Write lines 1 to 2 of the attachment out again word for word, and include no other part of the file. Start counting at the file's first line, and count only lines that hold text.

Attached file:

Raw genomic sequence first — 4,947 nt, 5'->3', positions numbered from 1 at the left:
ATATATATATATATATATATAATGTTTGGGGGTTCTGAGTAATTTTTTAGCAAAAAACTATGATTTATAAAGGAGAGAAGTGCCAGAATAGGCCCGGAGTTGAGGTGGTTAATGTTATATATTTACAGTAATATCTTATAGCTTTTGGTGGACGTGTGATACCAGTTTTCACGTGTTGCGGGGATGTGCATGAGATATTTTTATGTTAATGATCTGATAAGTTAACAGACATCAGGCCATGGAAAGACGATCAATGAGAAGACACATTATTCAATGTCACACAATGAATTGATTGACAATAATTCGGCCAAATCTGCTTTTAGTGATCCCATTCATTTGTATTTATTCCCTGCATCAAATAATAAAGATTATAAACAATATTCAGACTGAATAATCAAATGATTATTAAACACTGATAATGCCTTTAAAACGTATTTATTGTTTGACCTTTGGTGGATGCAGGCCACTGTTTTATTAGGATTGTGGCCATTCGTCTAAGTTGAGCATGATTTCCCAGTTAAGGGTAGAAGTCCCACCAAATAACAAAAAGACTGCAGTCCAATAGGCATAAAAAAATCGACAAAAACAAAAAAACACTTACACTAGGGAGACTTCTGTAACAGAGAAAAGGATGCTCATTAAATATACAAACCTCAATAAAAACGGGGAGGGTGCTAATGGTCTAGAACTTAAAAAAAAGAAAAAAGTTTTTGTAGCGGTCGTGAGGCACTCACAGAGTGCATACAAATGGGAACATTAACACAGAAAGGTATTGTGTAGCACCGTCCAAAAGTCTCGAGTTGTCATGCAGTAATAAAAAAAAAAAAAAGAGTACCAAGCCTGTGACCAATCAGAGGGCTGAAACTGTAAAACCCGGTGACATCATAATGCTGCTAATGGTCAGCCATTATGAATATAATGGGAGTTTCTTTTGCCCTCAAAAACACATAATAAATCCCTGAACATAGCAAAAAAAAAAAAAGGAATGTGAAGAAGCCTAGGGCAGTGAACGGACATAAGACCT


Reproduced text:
Raw genomic sequence first — 4,947 nt, 5'->3', positions numbered from 1 at the left:
ATATATATATATATATATATAATGTTTGGGGGTTCTGAGTAATTTTTTAGCAAAAAACTATGATTTATAAAGGAGAGAAGTGCCAGAATAGGCCCGGAGTTGAGGTGGTTAATGTTATATATTTACAGTAATATCTTATAGCTTTTGGTGGACGTGTGATACCAGTTTTCACGTGTTGCGGGGATGTGCATGAGATATTTTTATGTTAATGATCTGATAAGTTAACAGACATCAGGCCATGGAAAGACGATCAATGAGAAGACACATTATTCAATGTCACACAATGAATTGATTGACAATAATTCGGCCAAATCTGCTTTTAGTGATCCCATTCATTTGTATTTATTCCCTGCATCAAATAATAAAGATTATAAACAATATTCAGACTGAATAATCAAATGATTATTAAACACTGATAATGCCTTTAAAACGTATTTATTGTTTGACCTTTGGTGGATGCAGGCCACTGTTTTATTAGGATTGTGGCCATTCGTCTAAGTTGAGCATGATTTCCCAGTTAAGGGTAGAAGTCCCACCAAATAACAAAAAGACTGCAGTCCAATAGGCATAAAAAAATCGACAAAAACAAAAAAACACTTACACTAGGGAGACTTCTGTAACAGAGAAAAGGATGCTCATTAAATATACAAACCTCAATAAAAACGGGGAGGGTGCTAATGGTCTAGAACTTAAAAAAAAGAAAAAAGTTTTTGTAGCGGTCGTGAGGCACTCACAGAGTGCATACAAATGGGAACATTAACACAGAAAGGTATTGTGTAGCACCGTCCAAAAGTCTCGAGTTGTCATGCAGTAATAAAAAAAAAAAAAAGAGTACCAAGCCTGTGACCAATCAGAGGGCTGAAACTGTAAAACCCGGTGACATCATAATGCTGCTAATGGTCAGCCATTATGAATATAATGGGAGTTTCTTTTGCCCTCAAAAACACATAATAAATCCCTGAACATAGCAAAAAAAAAAAAAGGAATGTGAAGAAGCCTAGGGCAGTGAACGGACATAAGACCT